The transition from an understanding of healthcare data of patients to driving effective care delivery is by no means an easy task and needs to be embedded in patient-specific workflows.
11. Utilize the power of analytics to improve the effectiveness of your revenue cycle
With reducing reimbursements, provider organizations are under pressure to ensure their healthcare revenue cycle is operating at maximum efficiency. While industry-standard KPIs, such as HFMA’s Measure, Apply, Perform (MAP) Keys, and MGMA’s DataDive, provide effective mechanisms to assess performance against industry benchmarks, the time has come to shift the paradigm and integrate these insights into your operational workflow.
12. Getting serious about cybersecurity
A total of 4.4 million patient records were compromised in 117 health data breaches in the third quarter of 2018, according to the latest Protenus Breach Barometer. As many as 50% of these incidents were a result of hacking, followed by about 23% coming from insider incidents. Protecting the privacy and security of consumer information to maintain consumer trust in sharing data is critical to the success of the changing business of healthcare. On one side, there is a need to allow a seamless flow of information, on the other side, there is the growing number of information security incidents to contend with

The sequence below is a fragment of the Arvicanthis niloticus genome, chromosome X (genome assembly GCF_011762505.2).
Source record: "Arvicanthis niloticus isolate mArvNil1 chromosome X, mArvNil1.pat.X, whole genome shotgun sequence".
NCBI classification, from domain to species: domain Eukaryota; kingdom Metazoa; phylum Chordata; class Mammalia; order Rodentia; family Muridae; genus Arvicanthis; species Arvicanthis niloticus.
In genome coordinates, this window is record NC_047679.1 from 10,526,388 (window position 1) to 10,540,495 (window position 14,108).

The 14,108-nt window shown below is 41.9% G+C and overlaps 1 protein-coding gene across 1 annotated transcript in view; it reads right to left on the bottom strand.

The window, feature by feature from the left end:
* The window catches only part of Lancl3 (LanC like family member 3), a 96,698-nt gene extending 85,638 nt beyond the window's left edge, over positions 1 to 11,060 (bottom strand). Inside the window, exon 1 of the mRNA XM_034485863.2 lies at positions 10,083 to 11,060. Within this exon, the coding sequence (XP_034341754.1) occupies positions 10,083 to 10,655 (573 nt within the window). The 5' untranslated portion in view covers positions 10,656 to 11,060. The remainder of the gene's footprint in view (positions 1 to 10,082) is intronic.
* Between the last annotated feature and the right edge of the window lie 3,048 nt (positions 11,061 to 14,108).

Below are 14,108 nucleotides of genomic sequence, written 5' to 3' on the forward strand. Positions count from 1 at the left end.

About the Author:
Manish Jain brings over 15 years of experience in solution design, sales, and marketing healthcare and financial services customers. He has extensive knowledge in healthcare business process and IT outsourcing solutions. He heads all marketing and sales enablement activities for Access Healthcare. He can be reached at firstname.lastname@example.org.